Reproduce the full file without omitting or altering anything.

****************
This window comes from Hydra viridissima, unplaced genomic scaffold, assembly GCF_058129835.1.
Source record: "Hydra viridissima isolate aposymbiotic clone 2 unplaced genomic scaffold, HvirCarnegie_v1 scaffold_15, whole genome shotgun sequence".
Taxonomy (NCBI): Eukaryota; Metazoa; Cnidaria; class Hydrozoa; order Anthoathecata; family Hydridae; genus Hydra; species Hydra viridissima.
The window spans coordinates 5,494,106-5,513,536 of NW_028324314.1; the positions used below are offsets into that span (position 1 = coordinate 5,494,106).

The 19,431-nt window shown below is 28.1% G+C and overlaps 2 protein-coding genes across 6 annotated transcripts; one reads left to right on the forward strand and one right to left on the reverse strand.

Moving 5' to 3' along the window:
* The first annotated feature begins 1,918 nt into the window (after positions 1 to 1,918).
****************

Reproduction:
This window comes from Hydra viridissima, unplaced genomic scaffold, assembly GCF_058129835.1.
Source record: "Hydra viridissima isolate aposymbiotic clone 2 unplaced genomic scaffold, HvirCarnegie_v1 scaffold_15, whole genome shotgun sequence".
Taxonomy (NCBI): Eukaryota; Metazoa; Cnidaria; class Hydrozoa; order Anthoathecata; family Hydridae; genus Hydra; species Hydra viridissima.
The window spans coordinates 5,494,106-5,513,536 of NW_028324314.1; the positions used below are offsets into that span (position 1 = coordinate 5,494,106).

The 19,431-nt window shown below is 28.1% G+C and overlaps 2 protein-coding genes across 6 annotated transcripts; one reads left to right on the forward strand and one right to left on the reverse strand.

Moving 5' to 3' along the window:
* The first annotated feature begins 1,918 nt into the window (after positions 1 to 1,918).